Endometrial or uterine ablation surgically destroys the uterine lining, the endometrium. Surgeons typically do the procedure to reduce menstrual flow in women experiencing excess blood loss. There are multiple methods of uterine ablation and many contraindications and risks.
To perform a uterine ablation, the doctor inserts a slender tool through the vagina and cervix, into the uterus. The specific device depends on the method, but the procedure does not require a surgical incision. The minimally invasive nature of the procedure means it can be performed in a doctor's office, but most uterine ablations take place in an operating room.
One approach to performing uterine ablation is extreme temperatures. Cryoablation uses a probe to generate temperatures of −100°C to −120°C to freeze and destroy the endometrium. The doctor guides and monitors the operation using a live ultrasound. Heat is another option; the physician will either circulate heated saline through the uterus or insert a heated balloon. Each of these methods takes about 10 minutes.
Electrosurgery is another ablation method. The doctor uses a heated wire loop to destroy the endometrium. This procedure requires general anesthesia and can be quite painful. Microwaves can also heat and destroy the endometrial tissue. This approach takes as little as five minutes. Another option is radiofrequency, which vaporizes the tissue in just a few minutes.
The most common reason for uterine ablation is long or heavy periods. It can also address bleeding between periods. Some women experience bleeding that is so heavy, it interferes with their quality of life and can cause anemia. Many factors, including hormonal problems, polyps, fibroids, and uterine or endometrial cancer, can cause excess bleeding.
Because the goal of uterine ablation is to stop heavy menstrual bleeding, it affects reproduction. A fertilized egg normally implants into the endometrial lining, but uterine ablation removes this lining. Women can still get pregnant, as their reproductive organs remain intact, but pregnancy after the procedure is high-risk, and miscarriage is likely, so doctors recommend using effective birth control or undergoing sterilization.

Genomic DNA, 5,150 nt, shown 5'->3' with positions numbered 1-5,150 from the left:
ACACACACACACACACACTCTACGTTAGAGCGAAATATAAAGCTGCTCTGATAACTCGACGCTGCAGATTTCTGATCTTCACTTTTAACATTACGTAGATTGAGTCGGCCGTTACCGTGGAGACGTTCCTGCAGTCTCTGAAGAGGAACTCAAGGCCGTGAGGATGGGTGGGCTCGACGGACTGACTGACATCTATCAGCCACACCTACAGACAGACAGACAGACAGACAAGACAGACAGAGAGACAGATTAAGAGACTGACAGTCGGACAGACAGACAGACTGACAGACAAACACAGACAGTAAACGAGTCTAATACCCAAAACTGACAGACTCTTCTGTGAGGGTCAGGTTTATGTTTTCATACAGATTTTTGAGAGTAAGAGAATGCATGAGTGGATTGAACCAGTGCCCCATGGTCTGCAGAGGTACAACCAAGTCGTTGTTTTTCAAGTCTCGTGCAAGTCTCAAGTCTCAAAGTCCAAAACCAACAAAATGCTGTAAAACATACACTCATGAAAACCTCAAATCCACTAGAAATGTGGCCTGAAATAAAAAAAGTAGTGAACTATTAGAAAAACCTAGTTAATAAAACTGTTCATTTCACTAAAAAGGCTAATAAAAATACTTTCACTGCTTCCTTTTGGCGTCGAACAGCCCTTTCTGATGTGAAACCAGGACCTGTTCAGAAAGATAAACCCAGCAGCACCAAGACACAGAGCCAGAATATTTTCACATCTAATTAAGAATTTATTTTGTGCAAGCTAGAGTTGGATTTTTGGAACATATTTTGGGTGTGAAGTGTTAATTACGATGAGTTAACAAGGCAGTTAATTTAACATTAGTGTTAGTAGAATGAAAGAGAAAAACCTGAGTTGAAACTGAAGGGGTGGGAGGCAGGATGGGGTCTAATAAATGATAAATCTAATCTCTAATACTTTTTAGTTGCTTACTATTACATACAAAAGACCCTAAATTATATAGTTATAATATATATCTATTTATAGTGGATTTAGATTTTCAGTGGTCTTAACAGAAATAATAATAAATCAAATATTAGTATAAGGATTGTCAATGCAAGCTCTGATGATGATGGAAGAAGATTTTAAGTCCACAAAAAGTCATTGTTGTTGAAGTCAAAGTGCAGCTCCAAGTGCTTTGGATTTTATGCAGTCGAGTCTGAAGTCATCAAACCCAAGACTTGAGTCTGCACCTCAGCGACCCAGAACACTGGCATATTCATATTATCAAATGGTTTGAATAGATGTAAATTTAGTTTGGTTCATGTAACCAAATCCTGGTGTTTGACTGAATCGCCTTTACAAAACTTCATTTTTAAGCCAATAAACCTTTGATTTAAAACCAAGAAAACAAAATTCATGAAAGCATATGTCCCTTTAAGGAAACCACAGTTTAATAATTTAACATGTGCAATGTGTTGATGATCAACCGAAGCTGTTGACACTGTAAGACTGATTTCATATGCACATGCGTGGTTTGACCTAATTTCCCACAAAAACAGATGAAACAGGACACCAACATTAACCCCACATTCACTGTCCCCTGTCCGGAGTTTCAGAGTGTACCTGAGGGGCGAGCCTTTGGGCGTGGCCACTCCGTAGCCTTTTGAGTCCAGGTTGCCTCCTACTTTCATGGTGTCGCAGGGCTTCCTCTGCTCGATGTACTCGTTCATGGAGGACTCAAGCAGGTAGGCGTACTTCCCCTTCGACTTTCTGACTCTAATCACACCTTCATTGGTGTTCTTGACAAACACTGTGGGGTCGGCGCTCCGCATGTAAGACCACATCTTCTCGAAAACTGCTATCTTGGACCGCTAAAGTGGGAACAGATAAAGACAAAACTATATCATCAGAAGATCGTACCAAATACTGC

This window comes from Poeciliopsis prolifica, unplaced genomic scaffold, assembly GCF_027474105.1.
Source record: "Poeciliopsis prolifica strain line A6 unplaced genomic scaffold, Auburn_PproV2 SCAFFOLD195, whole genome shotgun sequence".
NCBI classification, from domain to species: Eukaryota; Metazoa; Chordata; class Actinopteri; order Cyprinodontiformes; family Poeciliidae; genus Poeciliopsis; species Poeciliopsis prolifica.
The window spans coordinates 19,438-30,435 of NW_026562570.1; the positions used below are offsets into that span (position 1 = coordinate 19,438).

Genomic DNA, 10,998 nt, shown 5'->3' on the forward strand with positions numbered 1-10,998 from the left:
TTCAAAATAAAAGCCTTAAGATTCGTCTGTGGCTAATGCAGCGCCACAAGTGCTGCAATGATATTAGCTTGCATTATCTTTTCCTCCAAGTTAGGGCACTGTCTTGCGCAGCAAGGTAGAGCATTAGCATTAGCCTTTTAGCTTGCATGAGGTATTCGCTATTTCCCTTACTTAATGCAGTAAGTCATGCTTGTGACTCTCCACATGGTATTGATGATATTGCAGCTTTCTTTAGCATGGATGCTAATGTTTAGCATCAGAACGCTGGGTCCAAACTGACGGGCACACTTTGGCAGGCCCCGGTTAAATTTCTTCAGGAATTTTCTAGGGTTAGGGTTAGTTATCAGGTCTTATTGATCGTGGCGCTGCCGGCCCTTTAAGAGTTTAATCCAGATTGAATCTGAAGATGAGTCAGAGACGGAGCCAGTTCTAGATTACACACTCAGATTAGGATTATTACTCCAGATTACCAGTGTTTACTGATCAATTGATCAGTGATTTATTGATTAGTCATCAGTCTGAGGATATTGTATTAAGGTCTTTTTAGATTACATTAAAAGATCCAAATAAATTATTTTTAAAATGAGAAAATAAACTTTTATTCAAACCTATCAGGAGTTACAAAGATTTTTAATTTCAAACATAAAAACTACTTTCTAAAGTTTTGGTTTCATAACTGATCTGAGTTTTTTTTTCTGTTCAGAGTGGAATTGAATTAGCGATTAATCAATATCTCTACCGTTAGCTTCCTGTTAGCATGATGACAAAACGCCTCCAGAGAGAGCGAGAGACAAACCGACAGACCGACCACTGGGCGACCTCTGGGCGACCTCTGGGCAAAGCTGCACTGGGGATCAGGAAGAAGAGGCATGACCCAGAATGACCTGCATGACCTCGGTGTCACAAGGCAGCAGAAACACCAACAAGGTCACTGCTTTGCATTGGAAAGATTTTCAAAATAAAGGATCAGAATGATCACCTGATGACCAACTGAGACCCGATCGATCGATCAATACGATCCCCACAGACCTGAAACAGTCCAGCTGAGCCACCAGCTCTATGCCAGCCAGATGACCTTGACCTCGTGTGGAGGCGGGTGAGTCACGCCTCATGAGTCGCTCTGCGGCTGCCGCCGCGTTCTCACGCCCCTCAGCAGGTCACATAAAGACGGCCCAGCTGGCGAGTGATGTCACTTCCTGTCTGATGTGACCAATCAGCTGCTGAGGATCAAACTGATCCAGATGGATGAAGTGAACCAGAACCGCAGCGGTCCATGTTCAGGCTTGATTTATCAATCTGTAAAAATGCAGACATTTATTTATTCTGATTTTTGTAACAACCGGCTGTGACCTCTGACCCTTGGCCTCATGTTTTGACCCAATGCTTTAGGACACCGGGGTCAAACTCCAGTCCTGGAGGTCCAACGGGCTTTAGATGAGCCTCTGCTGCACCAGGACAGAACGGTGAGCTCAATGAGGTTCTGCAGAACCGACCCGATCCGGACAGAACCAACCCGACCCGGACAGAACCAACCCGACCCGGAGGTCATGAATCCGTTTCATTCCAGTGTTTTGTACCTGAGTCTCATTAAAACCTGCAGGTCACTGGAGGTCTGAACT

There are several risks associated with uterine ablation, including bleeding, infection, fluid overload, and tearing of the bowel or uterine wall. Less severe complications can include stomach or pelvic pain, nausea, and vomiting. Women who are allergic to any medications, latex, or iodine must inform their doctor before the procedure. Some underlying conditions can also increase the chance of complications.
If a woman is pregnant or thinks she could be, she cannot have uterine ablation. Other factors that can make a person ineligible for the procedure include an active cervical or vaginal infection, a recent pregnancy, weakness of the uterine wall, an abnormal uterine shape, an IUD, and a history of c-section, fibroid surgery, or pelvic inflammatory disease. Women with uterine, endometrial, or cervical cancer also cannot receive uterine ablation.
Preparation for uterine ablation includes a biopsy of the endometrium, primarily to rule out cancer as the cause of the bleeding. The doctor will often prescribe hormone blockers to women of child-bearing age to prevent their bodies from making estrogen for a few months before the procedure. The patient must also stop taking any blood thinners or NSAIDs before the procedure to lessen bleeding risks. The day before the procedure, the doctor may prescribe medicine to open the cervix, so it is easier to insert the scope.
In most cases, women go home the same day as the procedure, though an overnight hospital stay is required in some instances. Menstrual-like cramps and light bleeding are normal for a day or two after uterine ablation, and clear discharge can continue for several weeks. Often, NSAIDs are sufficient for alleviating pain. Most women can return to normal activity one or two days later but must abstain from sex until cleared by the doctor. Any biopsy results are usually available within two weeks.
Uterine ablation is not always immediately effective. It may take a few months to determine the final result, but blood loss during menstruation usually begins to slow. Some women stop getting their periods altogether. One of the most significant complications of the procedure is pregnancy. Uterine ablation does not reduce fertility, but it does prevent a fertilized egg from implanting properly, which can be dangerous.
This site offers information designed for educational purposes only. You should not rely on any information on this site as a substitute for professional medical advice, diagnosis, treatment, or as a substitute for, professional counseling care, advice, diagnosis, or treatment. If you have any concerns or questions about your health, you should always consult with a physician or other healthcare professional.